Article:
There are a few restrictions like having a key field requirement in each table with the identical name. (IE: _id) . Most of my work requires using the key that was already in the database (ie: benficiaryID, providerNumber, DiagCode). Moving this to a server will require some technical talent that many companies don’t have.
I have used Mockable IO to provide mock API services that are server based and need to be accessed by developers outside of a corporate firewall. The free version is enough for most projects to get started.
No matter which mock server you use be prepared to take a considerable amount of time to mock up the results sets you expect the API service to provide.
via 30 Second APIs… — Danny Dainton
Couchbase incorporated Swagger into our documentation a few months ago. “Swagger” refers to an ecosystem of tools and other resources for managing REST APIs. Core to Swagger is the Swagger specification. (The group behind Swagger donated the spec to … more
My business card states my title as “Technology Evangelist”. I learn technology, use it in solutions to the point where I can teach it to others then I preach it. My audience is mostly people who probably think I’m a little crazy. When it comes to REST and API’s the answer I recommend now is using Swagger and its toolset to design, manage and document your valuable API’s. I scream every time I see Word/Excel/Email documents beings used to define API’s in large systems. Using 20th-century tools to manage modern 21st-century processes like API’s doesn’t scale and helps contribute to some of the failures I have seen.
via Managing REST APIs with Swagger (video) — JSFeeds
“Backlog” is one of those SCRUMmy terms used to identify features or functions that have been dreamed up or discussed for an application. You collect these ideas into a list which is called the “Backlog”. Then this list is reviewed (Sprint Review) and the ideas are refined (Groomed) and an estimate of effort (Story Points) is assigned to it. Then folks get together and discuss which ones should be done in the next timeframe (Sprint). To collect these ideas some companies use an issue tracking system or an off the shelf ticket system (Atlassian JIRA) and others just use a spreadsheet… gasp.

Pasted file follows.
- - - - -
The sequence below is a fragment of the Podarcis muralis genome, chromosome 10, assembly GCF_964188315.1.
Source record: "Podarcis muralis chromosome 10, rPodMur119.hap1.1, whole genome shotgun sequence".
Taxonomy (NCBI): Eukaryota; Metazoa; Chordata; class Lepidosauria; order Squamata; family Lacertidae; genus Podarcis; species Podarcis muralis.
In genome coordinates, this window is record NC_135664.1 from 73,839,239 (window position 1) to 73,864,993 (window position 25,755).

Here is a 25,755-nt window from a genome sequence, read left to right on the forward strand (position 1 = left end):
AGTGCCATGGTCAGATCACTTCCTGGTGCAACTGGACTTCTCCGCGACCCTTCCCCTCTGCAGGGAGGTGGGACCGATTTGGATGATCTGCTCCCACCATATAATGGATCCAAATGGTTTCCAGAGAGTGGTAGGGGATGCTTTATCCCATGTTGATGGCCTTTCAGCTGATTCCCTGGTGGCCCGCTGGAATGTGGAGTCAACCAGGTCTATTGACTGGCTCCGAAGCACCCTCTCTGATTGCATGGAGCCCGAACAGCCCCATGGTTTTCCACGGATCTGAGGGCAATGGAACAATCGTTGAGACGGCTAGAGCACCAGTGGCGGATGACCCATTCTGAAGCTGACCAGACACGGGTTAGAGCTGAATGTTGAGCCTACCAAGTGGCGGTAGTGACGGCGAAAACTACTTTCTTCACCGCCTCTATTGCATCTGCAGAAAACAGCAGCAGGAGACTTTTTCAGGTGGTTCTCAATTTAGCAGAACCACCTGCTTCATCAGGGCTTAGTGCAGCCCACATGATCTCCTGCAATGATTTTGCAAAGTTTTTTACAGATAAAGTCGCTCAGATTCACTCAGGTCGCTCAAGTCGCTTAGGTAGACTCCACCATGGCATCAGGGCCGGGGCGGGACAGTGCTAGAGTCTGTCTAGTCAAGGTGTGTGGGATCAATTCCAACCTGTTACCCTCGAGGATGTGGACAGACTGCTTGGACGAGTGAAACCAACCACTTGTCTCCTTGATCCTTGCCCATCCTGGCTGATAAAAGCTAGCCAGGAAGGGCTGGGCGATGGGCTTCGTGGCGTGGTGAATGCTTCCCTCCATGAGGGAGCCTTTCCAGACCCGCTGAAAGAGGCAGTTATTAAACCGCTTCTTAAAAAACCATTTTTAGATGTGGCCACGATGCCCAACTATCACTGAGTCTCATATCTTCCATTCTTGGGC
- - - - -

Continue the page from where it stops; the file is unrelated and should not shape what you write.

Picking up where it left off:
Sometimes all you need is a simple web application that all the participants can use to enter any ANY of the ideas that came up. Even things like “The buttons should be colored blue.” I needed a simple project to help me learn some technologies that are new to me. Hence the “Backlogger” was born. The whiteboard above shows the original concept.
Technologies used in Backlogger
- Mongo without the headache, neDB
The design requirements were meant to be simple as possible to make this project something that could be done quickly. They also needed to be flexible to allow for better learning.
- Single Page Application
- Open Source
- No user logins, just a password, we are a big happy family
- Self-contained application, no need for outside services or servers
- Mongo database and Mongo queries
- Allow for a maintainable list of people names who contributed ideas to the backlog
- Allow for a maintainable list of functional areas to help groups the ideas
- One time entry of an idea, no editing,
- The editing of an idea will be done during the grooming
- Filters that help find ideas quickly
- Ability to backup and wipe the database (Mongo Documents)
- Simple report that can be printed directly
GeekMustHave would like to thank Phoenix Learning Labs for the resources and funding to do this project. GeekMustHave would also like to thank the MDHHS-DWIP team for the testing and feedback.
Open source, common components
What does it look like?
Backlogger is an Open Source project available on Github.
I’ve used “Backlogger” in one project so far but others who have seen it have expressed some interest in it. That’s another reason why it’s Open Source.
Depending on the feedback I might do additional updates. Maybe I need a “Backlogger” for the “Backlogger”?
In short, json-server is a Node module, running an Express server, that lets you specify a JSON file to act as a data source for your mock REST API.